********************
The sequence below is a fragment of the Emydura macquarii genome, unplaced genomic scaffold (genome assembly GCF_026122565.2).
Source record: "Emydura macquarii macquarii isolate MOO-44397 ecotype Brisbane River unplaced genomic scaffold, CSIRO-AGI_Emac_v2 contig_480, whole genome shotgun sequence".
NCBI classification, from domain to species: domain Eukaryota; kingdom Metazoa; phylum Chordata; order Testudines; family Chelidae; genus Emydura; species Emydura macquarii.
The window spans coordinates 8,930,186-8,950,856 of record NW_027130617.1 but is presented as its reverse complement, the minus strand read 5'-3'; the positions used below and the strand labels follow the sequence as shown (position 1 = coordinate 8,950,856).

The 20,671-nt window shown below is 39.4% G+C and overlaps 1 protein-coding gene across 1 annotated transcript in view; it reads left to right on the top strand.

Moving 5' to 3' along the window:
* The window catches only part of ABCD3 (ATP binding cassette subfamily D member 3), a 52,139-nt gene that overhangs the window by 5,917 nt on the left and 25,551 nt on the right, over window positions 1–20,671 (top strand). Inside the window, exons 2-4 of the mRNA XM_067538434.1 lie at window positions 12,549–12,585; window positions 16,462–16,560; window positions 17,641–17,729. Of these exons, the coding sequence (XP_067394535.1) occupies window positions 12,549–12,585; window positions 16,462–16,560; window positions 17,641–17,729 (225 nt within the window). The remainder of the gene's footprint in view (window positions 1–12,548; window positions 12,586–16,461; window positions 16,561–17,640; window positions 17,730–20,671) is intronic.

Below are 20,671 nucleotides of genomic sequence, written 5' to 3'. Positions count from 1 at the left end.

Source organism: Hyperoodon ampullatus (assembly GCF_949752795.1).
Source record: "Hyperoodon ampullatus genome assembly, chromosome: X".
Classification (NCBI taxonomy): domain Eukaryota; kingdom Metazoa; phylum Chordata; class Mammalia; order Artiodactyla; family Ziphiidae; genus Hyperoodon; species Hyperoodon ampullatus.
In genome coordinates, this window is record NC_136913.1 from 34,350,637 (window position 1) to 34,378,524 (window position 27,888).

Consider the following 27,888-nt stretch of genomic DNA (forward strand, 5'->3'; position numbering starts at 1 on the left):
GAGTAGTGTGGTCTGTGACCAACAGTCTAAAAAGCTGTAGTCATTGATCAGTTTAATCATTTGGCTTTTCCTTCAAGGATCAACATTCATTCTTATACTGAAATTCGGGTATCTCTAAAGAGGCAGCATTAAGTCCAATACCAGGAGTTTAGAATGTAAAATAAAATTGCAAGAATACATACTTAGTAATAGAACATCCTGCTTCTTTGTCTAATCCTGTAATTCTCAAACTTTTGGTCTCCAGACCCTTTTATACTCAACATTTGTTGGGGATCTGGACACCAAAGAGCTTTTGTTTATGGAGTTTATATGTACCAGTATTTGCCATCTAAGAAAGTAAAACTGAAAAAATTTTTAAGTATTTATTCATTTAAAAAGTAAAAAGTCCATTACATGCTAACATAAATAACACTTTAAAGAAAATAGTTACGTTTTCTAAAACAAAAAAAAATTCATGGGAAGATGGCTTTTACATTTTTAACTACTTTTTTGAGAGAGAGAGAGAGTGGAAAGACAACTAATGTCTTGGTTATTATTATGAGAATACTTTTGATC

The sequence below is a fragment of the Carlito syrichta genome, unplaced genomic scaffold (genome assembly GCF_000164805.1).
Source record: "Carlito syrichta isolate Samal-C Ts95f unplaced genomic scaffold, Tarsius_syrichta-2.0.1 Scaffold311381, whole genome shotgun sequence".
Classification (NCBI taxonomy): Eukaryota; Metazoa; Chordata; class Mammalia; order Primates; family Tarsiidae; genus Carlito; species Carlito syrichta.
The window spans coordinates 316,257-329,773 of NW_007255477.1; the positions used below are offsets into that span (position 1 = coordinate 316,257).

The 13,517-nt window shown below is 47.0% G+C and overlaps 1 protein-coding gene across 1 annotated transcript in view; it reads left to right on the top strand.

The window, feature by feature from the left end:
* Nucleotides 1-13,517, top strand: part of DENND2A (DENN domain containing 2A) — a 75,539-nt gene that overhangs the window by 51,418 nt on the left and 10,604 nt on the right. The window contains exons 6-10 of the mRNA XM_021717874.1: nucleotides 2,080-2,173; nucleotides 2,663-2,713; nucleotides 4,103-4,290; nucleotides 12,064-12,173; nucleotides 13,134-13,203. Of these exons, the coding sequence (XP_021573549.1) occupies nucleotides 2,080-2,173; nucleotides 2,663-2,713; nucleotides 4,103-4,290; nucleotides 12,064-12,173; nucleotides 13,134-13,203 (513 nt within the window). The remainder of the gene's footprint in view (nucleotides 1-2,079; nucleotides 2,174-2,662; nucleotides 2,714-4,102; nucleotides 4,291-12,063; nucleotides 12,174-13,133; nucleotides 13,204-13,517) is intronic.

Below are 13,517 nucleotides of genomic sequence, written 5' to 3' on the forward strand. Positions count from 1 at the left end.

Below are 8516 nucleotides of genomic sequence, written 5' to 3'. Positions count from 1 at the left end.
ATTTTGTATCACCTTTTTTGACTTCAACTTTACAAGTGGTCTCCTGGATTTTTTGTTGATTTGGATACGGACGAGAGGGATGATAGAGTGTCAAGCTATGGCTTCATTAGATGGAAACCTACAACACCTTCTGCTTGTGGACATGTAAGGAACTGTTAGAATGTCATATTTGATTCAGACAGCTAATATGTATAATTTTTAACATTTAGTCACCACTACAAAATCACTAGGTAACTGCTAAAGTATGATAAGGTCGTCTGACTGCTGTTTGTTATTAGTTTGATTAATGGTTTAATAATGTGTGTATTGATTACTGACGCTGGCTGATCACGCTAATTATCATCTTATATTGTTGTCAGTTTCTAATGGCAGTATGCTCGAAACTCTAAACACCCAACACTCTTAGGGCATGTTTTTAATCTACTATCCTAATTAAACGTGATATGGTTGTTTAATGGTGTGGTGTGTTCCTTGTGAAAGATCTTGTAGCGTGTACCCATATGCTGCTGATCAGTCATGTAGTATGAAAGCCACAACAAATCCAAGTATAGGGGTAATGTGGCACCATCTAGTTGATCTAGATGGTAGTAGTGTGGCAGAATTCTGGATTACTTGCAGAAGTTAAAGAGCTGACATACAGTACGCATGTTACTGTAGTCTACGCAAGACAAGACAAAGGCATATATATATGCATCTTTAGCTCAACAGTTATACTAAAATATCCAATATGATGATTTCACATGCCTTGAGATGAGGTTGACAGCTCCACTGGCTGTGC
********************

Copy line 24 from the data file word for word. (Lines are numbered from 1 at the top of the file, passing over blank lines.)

ATTTTGTATCACCTTTTTTGACTTCAACTTTACAAGTGGTCTCCTGGATTTTTTGTTGATTTGGATACGGACGAGAGGGATGATAGAGTGTCAAGCTATGGCTTCATTAGATGGAAACCTACAACACCTTCTGCTTGTGGACATGTAAGGAACTGTTAGAATGTCATATTTGATTCAGACAGCTAATATGTATAATTTTTAACATTTAGTCACCACTACAAAATCACTAGGTAACTGCTAAAGTATGATAAGGTCGTCTGACTGCTGTTTGTTATTAGTTTGATTAATGGTTTAATAATGTGTGTATTGATTACTGACGCTGGCTGATCACGCTAATTATCATCTTATATTGTTGTCAGTTTCTAATGGCAGTATGCTCGAAACTCTAAACACCCAACACTCTTAGGGCATGTTTTTAATCTACTATCCTAATTAAACGTGATATGGTTGTTTAATGGTGTGGTGTGTTCCTTGTGAAAGATCTTGTAGCGTGTACCCATATGCTGCTGATCAGTCATGTAGTATGAAAGCCACAACAAATCCAAGTATAGGGGTAATGTGGCACCATCTAGTTGATCTAGATGGTAGTAGTGTGGCAGAATTCTGGATTACTTGCAGAAGTTAAAGAGCTGACATACAGTACGCATGTTACTGTAGTCTACGCAAGACAAGACAAAGGCATATATATATGCATCTTTAGCTCAACAGTTATACTAAAATATCCAATATGATGATTTCACATGCCTTGAGATGAGGTTGACAGCTCCACTGGCTGTGC